My wife and I each have a favorite island whisky, a whisky that has a twist. In both cases, the twist is a medicinal quality brought forward by the phenols imparted by the peat smoke used to dry the malt. The expressions and their unique flavors vary between distillers. For me, the peaty, weird island favorite is Talisker. For my wife, it is Caol Ila.
We came upon Caol Ila off-handed: a neighbor brought a bottle of the 12 to a tasting at my house and said, “Someone gave me this, I don’t like it. You can have it.” I am not one to turn down a single malt. I thought the flavor a bit odd; it had a hint of nineteenth century mouthwash. But the wife lit right up. “I like this stuff,” she proclaimed, and grabbed the bottle. We’ve had it on hand since as a peaty alternative to the usual ‘nice’ drams like Glenmorangie, which she favors as a daily driver. I’ve even got used to it.
A short while ago after a particularly tough week, the wife dragged me off to snatch a limited-release 18-year old Caol Ila. Not cheap – $112 here in Oregon. And this Caol Ila is unpeated – according to the box once per year the distillery runs a single batch of unpeated whisky. Would it lose the Caol Ila magic? How would we know…if we didn’t try it. The box promised “a unique freshness and clarity.” Normally, I would say, let’s try this at the Whisky Library before diving into such an expensive bottle.
But on our trip to Caol Ila distillery last year we had an amazing time. After the tour we had a tasting with Hazel, a really fun operative who sat down with us in a big, open room with a few casks. Guess what we started with? An unpeated 17-year old cask. I remember my wife and I being really pleased by all the offerings that day. My notes are sketchy (second tasting of the day) but they say vanilla, honey, peppery spice, and grapefruit peel. Interesting, though unpeated, the 17-year still retained the Caol Ila twist. Single cask, so strong flavors.
That experience caused me to agree, we had to give this a try, especially as this is offered in cask strength, bravo for Caol Ila. The box has tasting notes from David Wood, distillery manager, on the back and an enticing blurb on the front which I found reasonably inspiring. (I think this is the Diageo difference, they have somewhat restrained marketers.) We had just a little that first night, and our reactions were positive. my wife finding it ‘fresh, peppy and salty’ while even for a 120-proof offering (59.8% ABV) I found it quite richly flavored and refined, barely a sting in the nose. A week later, on a quiet afternoon, I sat with this expression and gave it the attention it deserves.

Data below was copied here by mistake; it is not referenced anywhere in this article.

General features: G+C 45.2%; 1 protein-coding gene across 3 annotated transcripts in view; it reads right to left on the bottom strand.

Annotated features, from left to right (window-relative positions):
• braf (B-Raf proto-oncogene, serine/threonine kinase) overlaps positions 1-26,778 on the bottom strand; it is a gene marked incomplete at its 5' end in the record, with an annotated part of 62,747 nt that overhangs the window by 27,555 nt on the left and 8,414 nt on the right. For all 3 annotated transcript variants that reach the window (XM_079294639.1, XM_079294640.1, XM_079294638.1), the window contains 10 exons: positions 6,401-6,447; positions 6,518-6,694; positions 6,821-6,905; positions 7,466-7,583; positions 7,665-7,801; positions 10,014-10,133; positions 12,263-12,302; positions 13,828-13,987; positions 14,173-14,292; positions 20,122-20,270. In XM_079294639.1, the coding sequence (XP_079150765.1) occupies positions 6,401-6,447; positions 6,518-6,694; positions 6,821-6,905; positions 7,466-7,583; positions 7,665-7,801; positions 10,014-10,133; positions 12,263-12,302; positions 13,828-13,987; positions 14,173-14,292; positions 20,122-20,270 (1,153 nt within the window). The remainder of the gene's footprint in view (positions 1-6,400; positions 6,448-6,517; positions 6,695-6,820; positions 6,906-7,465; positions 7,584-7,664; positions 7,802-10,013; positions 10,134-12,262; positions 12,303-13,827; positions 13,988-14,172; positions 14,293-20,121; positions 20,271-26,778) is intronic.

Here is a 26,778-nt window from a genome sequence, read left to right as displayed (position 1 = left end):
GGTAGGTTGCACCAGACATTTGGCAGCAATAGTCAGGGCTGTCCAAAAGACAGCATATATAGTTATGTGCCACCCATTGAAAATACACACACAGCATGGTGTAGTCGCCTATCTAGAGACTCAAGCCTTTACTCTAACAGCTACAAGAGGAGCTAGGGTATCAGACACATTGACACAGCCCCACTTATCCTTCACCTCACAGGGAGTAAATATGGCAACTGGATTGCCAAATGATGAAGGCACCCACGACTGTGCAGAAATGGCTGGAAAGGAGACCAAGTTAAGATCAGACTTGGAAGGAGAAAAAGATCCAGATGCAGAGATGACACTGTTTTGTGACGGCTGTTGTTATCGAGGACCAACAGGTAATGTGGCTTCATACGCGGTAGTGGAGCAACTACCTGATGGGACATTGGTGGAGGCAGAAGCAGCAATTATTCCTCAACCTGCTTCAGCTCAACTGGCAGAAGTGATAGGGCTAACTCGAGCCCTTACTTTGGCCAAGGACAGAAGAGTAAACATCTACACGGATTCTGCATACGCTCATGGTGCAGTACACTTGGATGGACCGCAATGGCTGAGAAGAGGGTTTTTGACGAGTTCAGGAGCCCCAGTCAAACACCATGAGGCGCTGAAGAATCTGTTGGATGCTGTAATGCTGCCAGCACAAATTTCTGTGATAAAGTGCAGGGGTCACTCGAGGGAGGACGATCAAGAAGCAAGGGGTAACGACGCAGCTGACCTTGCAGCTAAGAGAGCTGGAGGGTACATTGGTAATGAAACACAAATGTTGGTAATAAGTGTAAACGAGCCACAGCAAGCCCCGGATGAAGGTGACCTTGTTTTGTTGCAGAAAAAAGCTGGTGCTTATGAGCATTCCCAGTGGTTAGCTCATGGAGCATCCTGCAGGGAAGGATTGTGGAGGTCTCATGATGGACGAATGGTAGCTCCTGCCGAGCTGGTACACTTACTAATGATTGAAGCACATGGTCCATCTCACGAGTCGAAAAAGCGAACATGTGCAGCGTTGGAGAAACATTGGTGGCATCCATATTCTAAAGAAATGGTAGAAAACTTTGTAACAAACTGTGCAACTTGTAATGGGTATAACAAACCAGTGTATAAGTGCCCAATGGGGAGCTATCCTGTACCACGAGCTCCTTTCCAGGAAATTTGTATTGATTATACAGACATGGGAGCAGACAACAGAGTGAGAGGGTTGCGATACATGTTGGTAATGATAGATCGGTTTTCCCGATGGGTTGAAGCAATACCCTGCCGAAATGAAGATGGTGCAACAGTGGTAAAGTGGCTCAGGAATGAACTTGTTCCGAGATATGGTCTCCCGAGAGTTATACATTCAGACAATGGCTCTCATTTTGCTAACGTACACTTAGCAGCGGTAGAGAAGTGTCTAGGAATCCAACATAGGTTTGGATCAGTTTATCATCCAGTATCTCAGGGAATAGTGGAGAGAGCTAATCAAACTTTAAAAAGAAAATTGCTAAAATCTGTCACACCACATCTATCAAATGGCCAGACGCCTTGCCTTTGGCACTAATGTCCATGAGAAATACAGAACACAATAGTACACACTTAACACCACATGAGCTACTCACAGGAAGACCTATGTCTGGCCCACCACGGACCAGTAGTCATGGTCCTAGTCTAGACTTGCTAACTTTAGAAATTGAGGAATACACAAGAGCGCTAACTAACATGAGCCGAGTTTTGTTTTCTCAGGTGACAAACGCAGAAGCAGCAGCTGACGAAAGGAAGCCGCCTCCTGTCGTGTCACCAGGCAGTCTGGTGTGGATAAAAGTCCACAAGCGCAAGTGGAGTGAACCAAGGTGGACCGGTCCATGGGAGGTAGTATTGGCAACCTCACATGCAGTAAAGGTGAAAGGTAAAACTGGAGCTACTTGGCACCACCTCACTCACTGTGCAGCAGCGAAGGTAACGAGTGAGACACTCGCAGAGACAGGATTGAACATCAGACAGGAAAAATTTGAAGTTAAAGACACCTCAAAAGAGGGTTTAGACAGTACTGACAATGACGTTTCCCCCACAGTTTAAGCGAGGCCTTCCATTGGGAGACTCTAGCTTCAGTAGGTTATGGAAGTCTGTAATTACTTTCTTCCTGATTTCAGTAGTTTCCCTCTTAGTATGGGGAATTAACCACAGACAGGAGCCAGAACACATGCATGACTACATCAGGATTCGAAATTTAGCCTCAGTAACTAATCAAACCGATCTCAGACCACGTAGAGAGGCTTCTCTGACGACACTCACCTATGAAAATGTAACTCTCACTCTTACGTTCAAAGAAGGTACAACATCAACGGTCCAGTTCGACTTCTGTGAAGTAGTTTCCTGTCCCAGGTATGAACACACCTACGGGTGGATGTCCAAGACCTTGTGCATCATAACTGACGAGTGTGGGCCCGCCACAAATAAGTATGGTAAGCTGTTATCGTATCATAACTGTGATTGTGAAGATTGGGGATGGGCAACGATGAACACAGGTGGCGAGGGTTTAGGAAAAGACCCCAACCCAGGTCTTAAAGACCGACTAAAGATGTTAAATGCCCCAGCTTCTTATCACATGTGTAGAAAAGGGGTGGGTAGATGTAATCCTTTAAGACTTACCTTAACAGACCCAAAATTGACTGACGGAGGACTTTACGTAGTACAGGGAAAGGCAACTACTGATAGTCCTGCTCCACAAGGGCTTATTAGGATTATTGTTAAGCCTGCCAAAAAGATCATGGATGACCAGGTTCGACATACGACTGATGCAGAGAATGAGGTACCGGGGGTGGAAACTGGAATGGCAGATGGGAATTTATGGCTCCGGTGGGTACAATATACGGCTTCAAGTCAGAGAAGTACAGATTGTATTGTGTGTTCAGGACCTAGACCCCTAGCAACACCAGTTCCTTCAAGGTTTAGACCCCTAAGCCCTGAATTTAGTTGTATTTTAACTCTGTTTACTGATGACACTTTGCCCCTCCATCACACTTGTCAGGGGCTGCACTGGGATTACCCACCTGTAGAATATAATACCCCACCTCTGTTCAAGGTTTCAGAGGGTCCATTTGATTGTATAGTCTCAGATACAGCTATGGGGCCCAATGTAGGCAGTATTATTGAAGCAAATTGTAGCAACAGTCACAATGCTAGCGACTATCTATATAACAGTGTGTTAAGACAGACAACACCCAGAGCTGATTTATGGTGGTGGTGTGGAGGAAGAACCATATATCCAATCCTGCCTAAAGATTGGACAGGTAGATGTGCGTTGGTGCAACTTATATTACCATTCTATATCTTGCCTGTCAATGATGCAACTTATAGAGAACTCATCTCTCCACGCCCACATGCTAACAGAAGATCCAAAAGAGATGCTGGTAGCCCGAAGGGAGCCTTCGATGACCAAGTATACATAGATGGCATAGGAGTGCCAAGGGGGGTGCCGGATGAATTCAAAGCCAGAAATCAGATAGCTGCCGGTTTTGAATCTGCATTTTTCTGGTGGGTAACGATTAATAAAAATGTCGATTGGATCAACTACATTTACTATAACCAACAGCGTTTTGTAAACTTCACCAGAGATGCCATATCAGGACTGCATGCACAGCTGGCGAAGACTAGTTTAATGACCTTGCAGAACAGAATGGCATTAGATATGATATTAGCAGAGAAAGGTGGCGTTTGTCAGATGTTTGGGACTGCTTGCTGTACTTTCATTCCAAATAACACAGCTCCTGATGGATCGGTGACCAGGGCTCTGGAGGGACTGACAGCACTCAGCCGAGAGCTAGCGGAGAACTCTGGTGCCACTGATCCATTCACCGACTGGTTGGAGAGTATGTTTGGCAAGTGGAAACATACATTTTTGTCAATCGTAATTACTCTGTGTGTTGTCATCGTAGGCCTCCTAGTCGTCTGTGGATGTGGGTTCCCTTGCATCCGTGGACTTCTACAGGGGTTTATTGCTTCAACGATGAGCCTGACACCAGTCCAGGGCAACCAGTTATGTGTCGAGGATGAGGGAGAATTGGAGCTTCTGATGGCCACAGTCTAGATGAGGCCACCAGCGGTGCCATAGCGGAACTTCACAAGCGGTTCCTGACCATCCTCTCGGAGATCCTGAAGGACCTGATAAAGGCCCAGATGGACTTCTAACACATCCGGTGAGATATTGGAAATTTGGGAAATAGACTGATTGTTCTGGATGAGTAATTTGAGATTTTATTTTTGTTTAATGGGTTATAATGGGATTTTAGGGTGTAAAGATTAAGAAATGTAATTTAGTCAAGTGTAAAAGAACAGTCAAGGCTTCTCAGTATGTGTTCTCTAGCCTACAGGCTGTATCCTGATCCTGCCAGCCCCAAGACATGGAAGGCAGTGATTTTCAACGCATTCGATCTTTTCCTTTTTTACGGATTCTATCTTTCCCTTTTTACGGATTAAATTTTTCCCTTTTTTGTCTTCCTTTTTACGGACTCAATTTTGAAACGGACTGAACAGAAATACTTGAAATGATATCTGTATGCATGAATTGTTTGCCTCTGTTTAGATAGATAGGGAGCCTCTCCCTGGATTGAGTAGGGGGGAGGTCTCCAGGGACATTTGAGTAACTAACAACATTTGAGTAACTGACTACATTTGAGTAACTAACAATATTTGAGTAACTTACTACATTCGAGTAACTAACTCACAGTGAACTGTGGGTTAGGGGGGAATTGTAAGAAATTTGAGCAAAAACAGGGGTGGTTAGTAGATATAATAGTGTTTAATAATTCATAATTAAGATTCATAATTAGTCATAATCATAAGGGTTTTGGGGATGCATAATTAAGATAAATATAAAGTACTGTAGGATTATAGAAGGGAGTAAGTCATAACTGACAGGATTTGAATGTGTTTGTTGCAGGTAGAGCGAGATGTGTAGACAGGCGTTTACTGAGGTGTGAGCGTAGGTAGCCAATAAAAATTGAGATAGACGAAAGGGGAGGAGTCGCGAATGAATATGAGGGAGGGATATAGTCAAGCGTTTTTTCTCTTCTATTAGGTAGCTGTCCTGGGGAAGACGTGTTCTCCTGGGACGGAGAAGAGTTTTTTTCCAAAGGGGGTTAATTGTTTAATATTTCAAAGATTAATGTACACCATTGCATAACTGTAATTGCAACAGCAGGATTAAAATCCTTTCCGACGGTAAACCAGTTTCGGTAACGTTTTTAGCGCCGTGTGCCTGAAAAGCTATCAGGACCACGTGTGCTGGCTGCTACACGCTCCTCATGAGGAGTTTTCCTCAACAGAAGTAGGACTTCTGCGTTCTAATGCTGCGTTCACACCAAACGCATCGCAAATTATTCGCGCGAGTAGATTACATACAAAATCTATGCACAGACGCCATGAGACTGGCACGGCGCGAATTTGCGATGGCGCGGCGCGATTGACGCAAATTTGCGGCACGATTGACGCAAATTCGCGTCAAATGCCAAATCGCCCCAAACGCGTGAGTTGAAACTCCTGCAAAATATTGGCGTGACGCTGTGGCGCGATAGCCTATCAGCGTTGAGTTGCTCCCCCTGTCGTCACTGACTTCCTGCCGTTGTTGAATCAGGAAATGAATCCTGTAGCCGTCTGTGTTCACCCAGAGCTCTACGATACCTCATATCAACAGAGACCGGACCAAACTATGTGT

Caol Ila 18, Islay single malt, 59.8% ABV
Nose: Earthy, a touch of chocolate with melon and papaya. Add water to expose maple syrup and seaweed.
Palate: Toffee sweetness, oily mouthfeel, pineapple and salty caramel. A bit spicy but considering the ABV amazingly smooth. Much livelier than, for example, the Glenmorangie 18. A little water brings out chocolate, calms the spiciness and still retains the unctuous mouthfeel.
Finish: Long lingering oak, cocoa, gentle tannins that clean up the sweetness very well. Pretty fiery due to the ABV but not unpleasant. A little water (recommended) uncovers the maritime side with wisps of seaweed.
Bottom line: I do not read tasting notes of a whisky until after I have tried it. Mr. Wood promised “sweet, with hints of vanilla and coconut, pursued by salted nuts and seaweed…salted toffee and wild strawberry” in his notes. I think what we found is reasonably close. This is a complex whisky and, no surprise, more challenging than the Speyside (Glenfarclas and Glenmorangie) 17/18-year olds. The islands certainly impart some magic to a whisky. While the unpeated expression loses Caol Ila’s phenolic medicinal twist, this dram has not turned into liquid candy like some of those mellower whiskies. The Caol Ila 18 rewards tiny sips and close attention with a number of tasty, unique flavors. Expensive, but worth the coin for the adventurous palate.